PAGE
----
Newswise — DETROIT – The Henry Ford Cancer Institute is the first in Michigan – and first in the world – to offer patients an advanced radiation therapy that uses an FDA-approved real-time magnetic resonance imaging and linear accelerator delivery for more precise and accurate radiation treatment.

The ViewRay MRIdian Linacâ is the world’s first and only FDA-approved commercially available linear accelerator-based MRI-guided radiation therapy system that can image and treat patients simultaneously. The U.S. Food and Drug Administration approved the company’s next generation model for use in February. 

That next generation model is being installed at the Cancer Institute at Henry Ford Medical Center-Cottage in Grosse Pointe Farms. It will be ready for treating patients in July 2017.

Benjamin Movsas, M.D., chair of the Department of Radiation Oncology at the Cancer Institute and a national expert, says the system offers “game-changing technology” in radiation therapy.

“This is the future in our field,” Dr. Movsas says. “This technology will allow us to optimize in real-time the delivery of radiation.”

Dr. Movsas says while the system will be used to treat all types of cancers anywhere in the body, it is especially beneficial for tumors where there is typically movement during treatment, including tumors in the liver, pancreas, adrenal and lung. Other types of cancer this advanced system will deliver a new level of care to include breast, prostate, kidney, and gynecologic cancers, among others.

Indrin Chetty, Ph.D., division head of Physics in Radiation Oncology, says the MRIdian Linac system further enhances radiation therapy with:

  • Personalized treatment. By continuously observing and assessing the patient’s tumor and internal organs, clinicians can tailor treatment to each individual.
  • Precision and accuracy. High-quality images and continuous soft-tissue imaging are provided while the radiation beam is on.
  • Real-time imaging. When clinicians can clearly see the target and watch where the radiation is being delivered, they are better able to adapt to changes in the patient’s anatomy.

Over the years, technology has improved the accuracy of radiation treatment while protecting surrounding healthy tissue. However, trying to accommodate for the natural movement of a tumor and the body’s internal organs during treatment has been elusive.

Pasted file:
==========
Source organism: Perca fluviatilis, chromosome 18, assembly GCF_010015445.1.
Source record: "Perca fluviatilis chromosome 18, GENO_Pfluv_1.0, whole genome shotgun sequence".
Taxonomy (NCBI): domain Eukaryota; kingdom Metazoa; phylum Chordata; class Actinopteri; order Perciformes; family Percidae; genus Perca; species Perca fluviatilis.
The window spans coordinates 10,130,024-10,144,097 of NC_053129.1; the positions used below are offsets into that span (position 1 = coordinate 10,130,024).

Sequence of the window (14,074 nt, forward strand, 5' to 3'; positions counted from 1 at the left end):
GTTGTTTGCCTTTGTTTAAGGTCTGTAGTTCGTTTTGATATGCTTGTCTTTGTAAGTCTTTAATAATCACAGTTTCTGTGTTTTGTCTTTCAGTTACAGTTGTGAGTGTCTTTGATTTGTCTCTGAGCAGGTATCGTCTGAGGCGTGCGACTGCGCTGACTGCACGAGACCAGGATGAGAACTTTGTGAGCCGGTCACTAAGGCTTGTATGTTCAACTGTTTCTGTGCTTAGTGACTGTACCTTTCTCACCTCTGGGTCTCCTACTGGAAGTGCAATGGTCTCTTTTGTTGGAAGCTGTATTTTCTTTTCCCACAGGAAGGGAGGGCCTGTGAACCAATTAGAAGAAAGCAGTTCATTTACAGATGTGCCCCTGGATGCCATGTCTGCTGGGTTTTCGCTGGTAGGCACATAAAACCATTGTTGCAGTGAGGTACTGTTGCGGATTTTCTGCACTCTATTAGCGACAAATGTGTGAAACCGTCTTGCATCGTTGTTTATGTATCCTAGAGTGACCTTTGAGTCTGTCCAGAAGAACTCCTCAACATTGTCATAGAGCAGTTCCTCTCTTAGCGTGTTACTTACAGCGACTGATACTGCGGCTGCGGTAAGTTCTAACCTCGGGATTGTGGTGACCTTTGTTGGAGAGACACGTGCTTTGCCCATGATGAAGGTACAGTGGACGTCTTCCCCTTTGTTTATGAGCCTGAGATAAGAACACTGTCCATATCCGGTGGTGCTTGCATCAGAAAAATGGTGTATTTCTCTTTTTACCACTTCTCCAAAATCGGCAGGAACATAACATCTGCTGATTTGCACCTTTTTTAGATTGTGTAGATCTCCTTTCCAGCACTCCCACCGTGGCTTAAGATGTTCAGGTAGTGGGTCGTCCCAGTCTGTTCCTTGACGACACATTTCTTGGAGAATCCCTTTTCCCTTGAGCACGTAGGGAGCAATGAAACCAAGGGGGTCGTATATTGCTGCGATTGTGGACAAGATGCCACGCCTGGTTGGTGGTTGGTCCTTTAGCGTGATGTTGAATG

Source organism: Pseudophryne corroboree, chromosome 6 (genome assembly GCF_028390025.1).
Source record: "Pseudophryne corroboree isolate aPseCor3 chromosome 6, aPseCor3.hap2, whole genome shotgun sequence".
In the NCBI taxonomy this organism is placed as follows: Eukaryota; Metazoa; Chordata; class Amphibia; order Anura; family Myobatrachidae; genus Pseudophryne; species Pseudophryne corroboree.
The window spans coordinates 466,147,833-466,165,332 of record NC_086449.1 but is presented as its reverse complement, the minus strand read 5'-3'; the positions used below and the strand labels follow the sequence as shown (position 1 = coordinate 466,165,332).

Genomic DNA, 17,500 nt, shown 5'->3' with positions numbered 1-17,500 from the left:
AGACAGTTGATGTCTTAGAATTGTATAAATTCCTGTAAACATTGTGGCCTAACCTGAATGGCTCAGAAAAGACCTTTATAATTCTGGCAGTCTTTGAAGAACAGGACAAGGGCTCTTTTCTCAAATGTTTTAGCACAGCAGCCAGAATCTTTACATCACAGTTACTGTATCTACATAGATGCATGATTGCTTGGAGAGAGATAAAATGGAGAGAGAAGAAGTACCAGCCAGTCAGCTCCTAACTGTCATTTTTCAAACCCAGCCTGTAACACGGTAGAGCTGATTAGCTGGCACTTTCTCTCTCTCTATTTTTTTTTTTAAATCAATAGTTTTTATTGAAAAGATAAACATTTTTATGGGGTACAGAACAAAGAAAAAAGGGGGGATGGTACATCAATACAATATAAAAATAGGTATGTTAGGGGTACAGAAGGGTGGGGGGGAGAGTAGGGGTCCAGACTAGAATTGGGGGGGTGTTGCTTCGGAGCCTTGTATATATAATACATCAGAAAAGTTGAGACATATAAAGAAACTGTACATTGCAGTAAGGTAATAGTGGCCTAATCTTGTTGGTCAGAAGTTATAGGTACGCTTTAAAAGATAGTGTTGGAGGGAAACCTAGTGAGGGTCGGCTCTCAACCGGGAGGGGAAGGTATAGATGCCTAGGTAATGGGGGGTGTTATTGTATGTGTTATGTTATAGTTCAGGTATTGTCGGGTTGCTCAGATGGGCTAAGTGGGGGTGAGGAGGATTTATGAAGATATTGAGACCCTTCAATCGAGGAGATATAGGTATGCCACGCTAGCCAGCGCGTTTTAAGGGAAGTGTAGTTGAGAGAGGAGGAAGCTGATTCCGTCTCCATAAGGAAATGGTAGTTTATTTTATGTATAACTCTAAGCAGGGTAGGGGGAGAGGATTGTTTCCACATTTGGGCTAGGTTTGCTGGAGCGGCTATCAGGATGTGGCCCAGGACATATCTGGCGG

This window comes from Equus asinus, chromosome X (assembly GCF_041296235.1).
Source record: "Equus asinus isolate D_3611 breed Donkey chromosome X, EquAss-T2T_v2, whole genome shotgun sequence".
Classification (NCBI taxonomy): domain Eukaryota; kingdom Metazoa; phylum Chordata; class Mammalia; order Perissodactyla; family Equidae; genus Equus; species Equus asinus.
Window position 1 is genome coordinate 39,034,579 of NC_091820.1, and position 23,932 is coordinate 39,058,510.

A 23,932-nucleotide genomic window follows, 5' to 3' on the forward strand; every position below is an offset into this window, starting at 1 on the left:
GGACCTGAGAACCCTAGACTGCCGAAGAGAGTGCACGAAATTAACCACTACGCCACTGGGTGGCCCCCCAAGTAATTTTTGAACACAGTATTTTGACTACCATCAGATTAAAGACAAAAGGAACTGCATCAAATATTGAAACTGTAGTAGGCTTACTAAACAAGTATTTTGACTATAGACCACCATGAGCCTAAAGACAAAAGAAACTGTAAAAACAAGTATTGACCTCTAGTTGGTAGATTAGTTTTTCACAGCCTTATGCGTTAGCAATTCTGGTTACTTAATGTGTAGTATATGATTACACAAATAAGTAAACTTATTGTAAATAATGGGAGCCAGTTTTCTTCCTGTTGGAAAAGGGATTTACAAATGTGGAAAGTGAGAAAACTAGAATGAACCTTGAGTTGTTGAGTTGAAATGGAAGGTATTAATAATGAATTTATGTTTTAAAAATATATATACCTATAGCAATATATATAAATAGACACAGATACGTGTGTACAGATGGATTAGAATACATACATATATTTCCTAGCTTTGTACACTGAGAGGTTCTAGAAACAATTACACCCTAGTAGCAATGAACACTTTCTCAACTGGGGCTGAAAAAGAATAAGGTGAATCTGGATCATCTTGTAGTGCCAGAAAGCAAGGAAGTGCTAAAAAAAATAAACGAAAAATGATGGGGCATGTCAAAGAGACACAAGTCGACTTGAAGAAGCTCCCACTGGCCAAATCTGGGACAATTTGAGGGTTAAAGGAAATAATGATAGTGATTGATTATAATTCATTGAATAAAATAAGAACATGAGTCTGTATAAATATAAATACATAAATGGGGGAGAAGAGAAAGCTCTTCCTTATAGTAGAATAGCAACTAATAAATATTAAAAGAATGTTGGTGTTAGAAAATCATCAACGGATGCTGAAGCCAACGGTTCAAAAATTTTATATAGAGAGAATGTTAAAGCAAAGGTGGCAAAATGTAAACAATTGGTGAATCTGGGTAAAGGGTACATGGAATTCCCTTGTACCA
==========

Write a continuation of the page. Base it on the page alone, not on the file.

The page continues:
“We believe our system will lead to a new standard of care in radiation oncology,” says Chris Raanes, president and CEO of ViewRay. “With ViewRay’s first generation MRIdian system clinicians saw for the first time how much tumors and organs move and change shape during the course of treatment.”

The ViewRay system combines the effectiveness of MRI, which produces high-quality images of organs and structures inside the body, with a linear accelerator to map out a therapy plan and deliver radiation at the intended target, while allowing for refinements to be made in real-time during treatment. The result is a more accurate, precise treatment.

“Our Department of Radiation Oncology has a long tradition of expertise using the most advanced radiation technologies, and the ViewRay system offers our patients another optimal treatment for achieving the best care possible,” says Steven Kalkanis, M.D., medical director of the Cancer Institute.

Nearly two-thirds of all cancer patients in the United States will receive some form of radiation therapy during their course of treatment. In use for more than 100 years, radiation therapy damages the genetic material in cancer cells and helps to prevent the cells from growing and spreading. Treatments are delivered using specialized procedures to enhance their safety and effectiveness.

For patients interested in learning more about ViewRay: Call (888) 777-4167 or visit

About the Henry Ford Cancer Institute The Henry Ford Cancer Institute is one of the largest cancer programs in Michigan, providing care at four hospitals and four outpatient facilities throughout southeast Michigan. Treatment for the most complex or rare cancers and the Institute’s extensive cancer research program is anchored by Henry Ford Hospital. For more information, visit